Ready-to-Eat Ham Recalled Amid Deadly Listeria Outbreak

October 5, 2018 Updated: October 5, 2018

More than 89,000 pounds of ready-to-eat ham products are being recalled due to possible listeria contamination linked to four cases of illness and one death.

The recall was announced after the Department of Agriculture’s (USDA) Food Safety and Inspection Service (FSIS) said on Oct. 4, that ham products produced at Johnston County Hams have been linked to an outbreak of listeriosis.

“The epidemiologic investigation identified a total of four listeriosis confirmed illnesses, including one death, between July 8, 2017, and August 11, 2018,” the recall announcement said.

The recall includes ham products sold in Maryland, North Carolina, New York, South Carolina, and Virginia.

The illnesses were reported in North Carolina and Virginia. All of the patients were hospitalized, and the death was reported in Virginia, the Centers for Disease Control and Prevention said Thursday.

The USDA collected two product samples from the Johnston County Hams North Carolina facility in 2016 and in 2018. Both samples were genetically related to samples of listeria from the outbreak patients.

Johnston County Hams said that 89,096 pounds of ready-to-eat deli loaf ham products produced between April 3, 2017, and Oct. 2, 2018, are part of the recall.

“Safety is a top priority for Johnston County Hams and we have issued a voluntary recall of our ready-to-eat deli loaf ham products. We are deeply saddened that consumers were harmed by our products. We are committed to identifying the root cause and taking proper corrective actions in close collaboration with the USDA and CDC. In addition, we have notified our distribution partners and will continue efforts to notify the public,” Johnston County Hams said in a statement, WRAL reported.

Listeriosis is a serious bacterial infection that often leads to hospitalization and death for one out of every five infected, according to the CDC. Most at risk for the foodborne listeriosis are the elderly, pregnant women and their newborns, and those with weakened immune systems.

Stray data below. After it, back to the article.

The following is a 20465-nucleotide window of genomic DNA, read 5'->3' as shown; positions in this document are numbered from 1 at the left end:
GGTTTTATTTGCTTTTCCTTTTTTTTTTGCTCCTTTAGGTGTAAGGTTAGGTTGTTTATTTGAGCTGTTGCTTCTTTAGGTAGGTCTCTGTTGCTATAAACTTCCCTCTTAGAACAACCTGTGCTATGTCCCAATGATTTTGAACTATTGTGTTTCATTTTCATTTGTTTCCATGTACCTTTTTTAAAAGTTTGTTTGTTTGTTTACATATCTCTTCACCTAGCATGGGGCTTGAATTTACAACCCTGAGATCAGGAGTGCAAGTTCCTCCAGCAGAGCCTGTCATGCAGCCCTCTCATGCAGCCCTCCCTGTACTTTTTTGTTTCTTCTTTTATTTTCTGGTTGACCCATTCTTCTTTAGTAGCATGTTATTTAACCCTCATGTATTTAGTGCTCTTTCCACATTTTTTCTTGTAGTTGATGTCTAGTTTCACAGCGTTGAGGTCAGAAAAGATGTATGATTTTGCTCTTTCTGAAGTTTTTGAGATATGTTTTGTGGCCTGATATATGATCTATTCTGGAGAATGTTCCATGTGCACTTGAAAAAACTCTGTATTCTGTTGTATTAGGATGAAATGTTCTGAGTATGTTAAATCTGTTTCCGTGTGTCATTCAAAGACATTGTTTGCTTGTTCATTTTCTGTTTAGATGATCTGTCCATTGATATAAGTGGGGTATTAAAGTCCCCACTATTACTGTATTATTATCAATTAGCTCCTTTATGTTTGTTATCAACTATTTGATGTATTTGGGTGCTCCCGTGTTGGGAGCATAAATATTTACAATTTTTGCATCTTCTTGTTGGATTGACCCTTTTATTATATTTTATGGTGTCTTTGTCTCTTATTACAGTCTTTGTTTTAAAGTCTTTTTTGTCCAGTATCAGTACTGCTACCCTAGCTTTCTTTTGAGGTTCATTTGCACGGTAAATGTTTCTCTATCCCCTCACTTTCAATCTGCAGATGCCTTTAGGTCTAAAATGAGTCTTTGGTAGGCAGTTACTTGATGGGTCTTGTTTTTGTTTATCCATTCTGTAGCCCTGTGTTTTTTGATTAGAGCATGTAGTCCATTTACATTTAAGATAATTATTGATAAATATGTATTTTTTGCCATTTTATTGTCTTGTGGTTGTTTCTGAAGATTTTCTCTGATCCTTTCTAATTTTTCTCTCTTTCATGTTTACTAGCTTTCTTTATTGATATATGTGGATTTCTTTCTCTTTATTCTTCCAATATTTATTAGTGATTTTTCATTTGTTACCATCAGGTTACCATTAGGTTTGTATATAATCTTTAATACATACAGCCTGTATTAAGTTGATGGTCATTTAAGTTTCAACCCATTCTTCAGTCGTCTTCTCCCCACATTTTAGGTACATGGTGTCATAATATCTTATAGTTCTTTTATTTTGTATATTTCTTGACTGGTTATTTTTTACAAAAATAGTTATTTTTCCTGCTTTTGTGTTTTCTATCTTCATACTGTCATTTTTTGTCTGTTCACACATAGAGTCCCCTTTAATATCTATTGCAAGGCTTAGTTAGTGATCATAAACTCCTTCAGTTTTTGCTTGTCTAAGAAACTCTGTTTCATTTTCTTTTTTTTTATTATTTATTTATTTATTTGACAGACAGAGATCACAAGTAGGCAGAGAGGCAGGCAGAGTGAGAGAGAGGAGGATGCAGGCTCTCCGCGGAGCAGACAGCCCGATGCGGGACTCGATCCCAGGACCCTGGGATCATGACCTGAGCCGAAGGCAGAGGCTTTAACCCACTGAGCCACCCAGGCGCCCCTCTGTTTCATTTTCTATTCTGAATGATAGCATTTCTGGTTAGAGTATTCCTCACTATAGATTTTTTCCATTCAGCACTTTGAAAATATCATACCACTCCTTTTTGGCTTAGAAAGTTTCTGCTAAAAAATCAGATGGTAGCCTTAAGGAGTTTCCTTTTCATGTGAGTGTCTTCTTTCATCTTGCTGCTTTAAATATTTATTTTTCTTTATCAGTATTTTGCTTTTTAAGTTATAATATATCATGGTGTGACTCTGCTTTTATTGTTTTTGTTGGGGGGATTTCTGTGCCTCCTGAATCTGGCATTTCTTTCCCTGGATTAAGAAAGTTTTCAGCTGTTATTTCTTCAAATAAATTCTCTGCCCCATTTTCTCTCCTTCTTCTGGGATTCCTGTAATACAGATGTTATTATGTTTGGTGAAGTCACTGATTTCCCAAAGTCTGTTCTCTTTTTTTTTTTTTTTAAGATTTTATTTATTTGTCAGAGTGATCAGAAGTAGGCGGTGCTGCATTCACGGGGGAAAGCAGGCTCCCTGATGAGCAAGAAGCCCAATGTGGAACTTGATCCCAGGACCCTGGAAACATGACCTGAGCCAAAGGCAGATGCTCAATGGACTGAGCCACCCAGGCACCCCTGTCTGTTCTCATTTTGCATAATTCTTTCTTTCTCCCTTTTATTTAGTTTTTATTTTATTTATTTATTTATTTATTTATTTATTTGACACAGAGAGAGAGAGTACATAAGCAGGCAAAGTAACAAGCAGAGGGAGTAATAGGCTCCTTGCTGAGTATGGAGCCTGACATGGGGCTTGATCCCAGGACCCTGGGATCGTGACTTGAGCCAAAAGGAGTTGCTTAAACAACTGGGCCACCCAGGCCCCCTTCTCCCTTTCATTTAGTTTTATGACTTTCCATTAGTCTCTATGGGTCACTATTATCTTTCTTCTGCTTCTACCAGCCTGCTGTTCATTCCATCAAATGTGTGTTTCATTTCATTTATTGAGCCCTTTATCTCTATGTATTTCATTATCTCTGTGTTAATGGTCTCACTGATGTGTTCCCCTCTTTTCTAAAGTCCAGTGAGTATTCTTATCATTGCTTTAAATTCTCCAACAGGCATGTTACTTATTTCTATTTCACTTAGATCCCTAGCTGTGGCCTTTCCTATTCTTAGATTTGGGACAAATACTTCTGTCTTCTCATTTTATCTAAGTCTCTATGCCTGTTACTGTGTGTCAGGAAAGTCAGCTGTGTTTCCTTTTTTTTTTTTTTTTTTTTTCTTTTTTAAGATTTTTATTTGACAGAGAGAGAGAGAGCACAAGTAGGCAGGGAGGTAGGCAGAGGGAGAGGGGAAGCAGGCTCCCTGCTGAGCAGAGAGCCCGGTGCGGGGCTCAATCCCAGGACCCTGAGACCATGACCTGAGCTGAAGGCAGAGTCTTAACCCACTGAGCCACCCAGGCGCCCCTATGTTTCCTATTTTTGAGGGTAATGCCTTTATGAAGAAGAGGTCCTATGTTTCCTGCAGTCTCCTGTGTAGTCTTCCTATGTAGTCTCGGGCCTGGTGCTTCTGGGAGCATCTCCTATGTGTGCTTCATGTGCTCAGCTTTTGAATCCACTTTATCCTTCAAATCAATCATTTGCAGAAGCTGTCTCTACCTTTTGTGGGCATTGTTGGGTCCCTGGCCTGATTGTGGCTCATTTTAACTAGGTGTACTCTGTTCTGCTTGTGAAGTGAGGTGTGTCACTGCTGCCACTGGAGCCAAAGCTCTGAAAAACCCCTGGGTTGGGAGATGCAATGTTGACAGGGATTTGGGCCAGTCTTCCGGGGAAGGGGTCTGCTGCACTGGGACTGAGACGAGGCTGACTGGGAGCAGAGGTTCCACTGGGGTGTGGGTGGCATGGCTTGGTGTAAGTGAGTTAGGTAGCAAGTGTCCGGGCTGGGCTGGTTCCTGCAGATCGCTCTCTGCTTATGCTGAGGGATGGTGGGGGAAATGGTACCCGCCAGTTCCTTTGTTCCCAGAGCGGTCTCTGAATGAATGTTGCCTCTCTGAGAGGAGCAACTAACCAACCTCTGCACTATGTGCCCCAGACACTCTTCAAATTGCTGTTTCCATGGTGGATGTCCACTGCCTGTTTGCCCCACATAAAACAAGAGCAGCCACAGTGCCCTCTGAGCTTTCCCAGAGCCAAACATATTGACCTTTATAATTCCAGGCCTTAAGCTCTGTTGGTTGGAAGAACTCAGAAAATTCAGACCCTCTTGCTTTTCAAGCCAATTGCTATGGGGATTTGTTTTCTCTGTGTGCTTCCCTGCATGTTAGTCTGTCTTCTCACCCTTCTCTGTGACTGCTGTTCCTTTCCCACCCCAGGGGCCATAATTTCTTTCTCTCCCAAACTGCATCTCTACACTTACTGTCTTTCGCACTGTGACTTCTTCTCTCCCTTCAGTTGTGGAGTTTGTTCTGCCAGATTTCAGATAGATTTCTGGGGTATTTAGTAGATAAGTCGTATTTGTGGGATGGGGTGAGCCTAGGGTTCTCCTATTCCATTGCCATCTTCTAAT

Symptoms include fever, muscle aches, diarrhea and gastrointestinal symptoms, confusion, loss of balance, and convulsions.

“An invasive infection spreads beyond the gastrointestinal tract,” the FSIS recall notice said. “In pregnant women, the infection can cause miscarriages, stillbirths, premature delivery, or life-threatening infection of the newborn.”

According to the FSIS, these are the recalled ham products, produced between April 3, 2017, and Oct. 2:

Varying weights of 7 pounds to 8 pounds plastic-wrapped “Johnston Country Hams Inc. Country Style Fully Cooked Boneless Deli Ham.

contaminated ham
(USDA/FSIS)

Varying weights of 7 pounds to 8 pounds plastic wrapped: Ole Fashioned Sugar Cured The Old Dominion Brand Hams Premium Fully Cooked Country Ham with Sell-By dates from 4/10/2018 to 9/27/2019.

recalled ham
(USDA/FSIS)

Varying weights of 7 pounds to 8 pounds plastic wrapped: Padow’s Hams & Deli, Inc. Fully Cooked Country Ham Boneless Glazed with Brown Sugar.

recalled ham
Ham product recalled by the USDA on Oct. 4, 2018. (USDA/FSIS)

Varying weights of 7 pounds to 8 pounds plastic wrapped: Premium Fully Cooked Country Ham LESS SALT Distributed By: Valley Country Hams LLC with a Sell-By dates from 4/10/2018 to 9/27/2019.

recalled ham
A ham product recalled on Oct. 4, 2018. (USDA/FSIS)

Varying weights of 7 pounds to 8 pounds plastic wrapped: Goodnight Brothers Country Ham Boneless Fully Cooked.

recalled ham
(USDA/FSIS)

The products subject to recall feature the number EST. M2646 inside the USDA mark of inspection, according to the USDA notice.

Consumers who have any recalled products should take them to the store for a refund or throw them out, the CDC said. “Even if some ham was eaten and no one got sick, do not eat it. If you do not know if the ham you purchased was recalled, ask the place where you purchased it or throw it away.”

The CDC also urges those in possession of the recalled ham products to wash and sanitize drawers or shelves in refrigerators and freezers where the ham was stored.

The CDC has posted a five-step instruction sheet on the proper sanitization of refrigerators.

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